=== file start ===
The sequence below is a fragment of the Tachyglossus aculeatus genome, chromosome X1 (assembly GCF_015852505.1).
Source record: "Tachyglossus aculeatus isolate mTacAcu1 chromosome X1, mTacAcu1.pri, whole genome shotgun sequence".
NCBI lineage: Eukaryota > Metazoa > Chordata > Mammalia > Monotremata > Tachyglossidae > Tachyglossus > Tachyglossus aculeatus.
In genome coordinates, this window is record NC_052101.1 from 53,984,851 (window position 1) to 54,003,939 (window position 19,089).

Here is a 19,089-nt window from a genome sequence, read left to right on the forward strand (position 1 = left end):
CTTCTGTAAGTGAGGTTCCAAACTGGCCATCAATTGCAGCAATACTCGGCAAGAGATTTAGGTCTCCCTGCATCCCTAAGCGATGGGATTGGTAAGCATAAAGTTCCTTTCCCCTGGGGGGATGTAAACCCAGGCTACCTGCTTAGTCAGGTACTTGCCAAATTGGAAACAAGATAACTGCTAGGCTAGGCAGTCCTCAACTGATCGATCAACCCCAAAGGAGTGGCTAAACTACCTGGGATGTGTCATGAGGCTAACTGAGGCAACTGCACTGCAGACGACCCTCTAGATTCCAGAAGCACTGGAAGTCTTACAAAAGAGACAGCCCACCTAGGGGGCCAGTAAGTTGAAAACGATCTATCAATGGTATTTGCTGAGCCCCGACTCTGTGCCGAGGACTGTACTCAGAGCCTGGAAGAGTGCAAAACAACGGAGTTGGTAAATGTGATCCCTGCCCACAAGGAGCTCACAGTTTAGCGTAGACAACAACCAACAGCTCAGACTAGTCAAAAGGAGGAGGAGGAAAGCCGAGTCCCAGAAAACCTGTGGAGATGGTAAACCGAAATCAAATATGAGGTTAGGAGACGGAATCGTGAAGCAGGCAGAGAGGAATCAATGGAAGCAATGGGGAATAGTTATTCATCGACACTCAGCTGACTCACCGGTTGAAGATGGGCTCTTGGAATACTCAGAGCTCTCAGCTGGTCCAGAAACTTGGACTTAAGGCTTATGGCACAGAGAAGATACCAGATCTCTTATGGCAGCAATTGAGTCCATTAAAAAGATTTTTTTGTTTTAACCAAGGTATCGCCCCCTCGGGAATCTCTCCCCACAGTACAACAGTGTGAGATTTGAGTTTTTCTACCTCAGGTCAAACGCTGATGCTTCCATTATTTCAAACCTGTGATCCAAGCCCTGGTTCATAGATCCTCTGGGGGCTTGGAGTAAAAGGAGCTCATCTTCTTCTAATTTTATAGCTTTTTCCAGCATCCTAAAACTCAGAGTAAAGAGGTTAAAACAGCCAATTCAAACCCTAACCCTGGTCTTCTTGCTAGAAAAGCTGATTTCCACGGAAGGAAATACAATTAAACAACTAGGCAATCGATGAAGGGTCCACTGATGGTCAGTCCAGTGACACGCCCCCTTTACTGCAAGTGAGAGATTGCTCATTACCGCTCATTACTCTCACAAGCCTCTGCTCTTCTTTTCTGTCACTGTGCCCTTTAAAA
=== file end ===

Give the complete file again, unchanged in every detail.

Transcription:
The sequence below is a fragment of the Tachyglossus aculeatus genome, chromosome X1 (assembly GCF_015852505.1).
Source record: "Tachyglossus aculeatus isolate mTacAcu1 chromosome X1, mTacAcu1.pri, whole genome shotgun sequence".
NCBI lineage: Eukaryota > Metazoa > Chordata > Mammalia > Monotremata > Tachyglossidae > Tachyglossus > Tachyglossus aculeatus.
In genome coordinates, this window is record NC_052101.1 from 53,984,851 (window position 1) to 54,003,939 (window position 19,089).

Here is a 19,089-nt window from a genome sequence, read left to right on the forward strand (position 1 = left end):
CTTCTGTAAGTGAGGTTCCAAACTGGCCATCAATTGCAGCAATACTCGGCAAGAGATTTAGGTCTCCCTGCATCCCTAAGCGATGGGATTGGTAAGCATAAAGTTCCTTTCCCCTGGGGGGATGTAAACCCAGGCTACCTGCTTAGTCAGGTACTTGCCAAATTGGAAACAAGATAACTGCTAGGCTAGGCAGTCCTCAACTGATCGATCAACCCCAAAGGAGTGGCTAAACTACCTGGGATGTGTCATGAGGCTAACTGAGGCAACTGCACTGCAGACGACCCTCTAGATTCCAGAAGCACTGGAAGTCTTACAAAAGAGACAGCCCACCTAGGGGGCCAGTAAGTTGAAAACGATCTATCAATGGTATTTGCTGAGCCCCGACTCTGTGCCGAGGACTGTACTCAGAGCCTGGAAGAGTGCAAAACAACGGAGTTGGTAAATGTGATCCCTGCCCACAAGGAGCTCACAGTTTAGCGTAGACAACAACCAACAGCTCAGACTAGTCAAAAGGAGGAGGAGGAAAGCCGAGTCCCAGAAAACCTGTGGAGATGGTAAACCGAAATCAAATATGAGGTTAGGAGACGGAATCGTGAAGCAGGCAGAGAGGAATCAATGGAAGCAATGGGGAATAGTTATTCATCGACACTCAGCTGACTCACCGGTTGAAGATGGGCTCTTGGAATACTCAGAGCTCTCAGCTGGTCCAGAAACTTGGACTTAAGGCTTATGGCACAGAGAAGATACCAGATCTCTTATGGCAGCAATTGAGTCCATTAAAAAGATTTTTTTGTTTTAACCAAGGTATCGCCCCCTCGGGAATCTCTCCCCACAGTACAACAGTGTGAGATTTGAGTTTTTCTACCTCAGGTCAAACGCTGATGCTTCCATTATTTCAAACCTGTGATCCAAGCCCTGGTTCATAGATCCTCTGGGGGCTTGGAGTAAAAGGAGCTCATCTTCTTCTAATTTTATAGCTTTTTCCAGCATCCTAAAACTCAGAGTAAAGAGGTTAAAACAGCCAATTCAAACCCTAACCCTGGTCTTCTTGCTAGAAAAGCTGATTTCCACGGAAGGAAATACAATTAAACAACTAGGCAATCGATGAAGGGTCCACTGATGGTCAGTCCAGTGACACGCCCCCTTTACTGCAAGTGAGAGATTGCTCATTACCGCTCATTACTCTCACAAGCCTCTGCTCTTCTTTTCTGTCACTGTGCCCTTTAAAA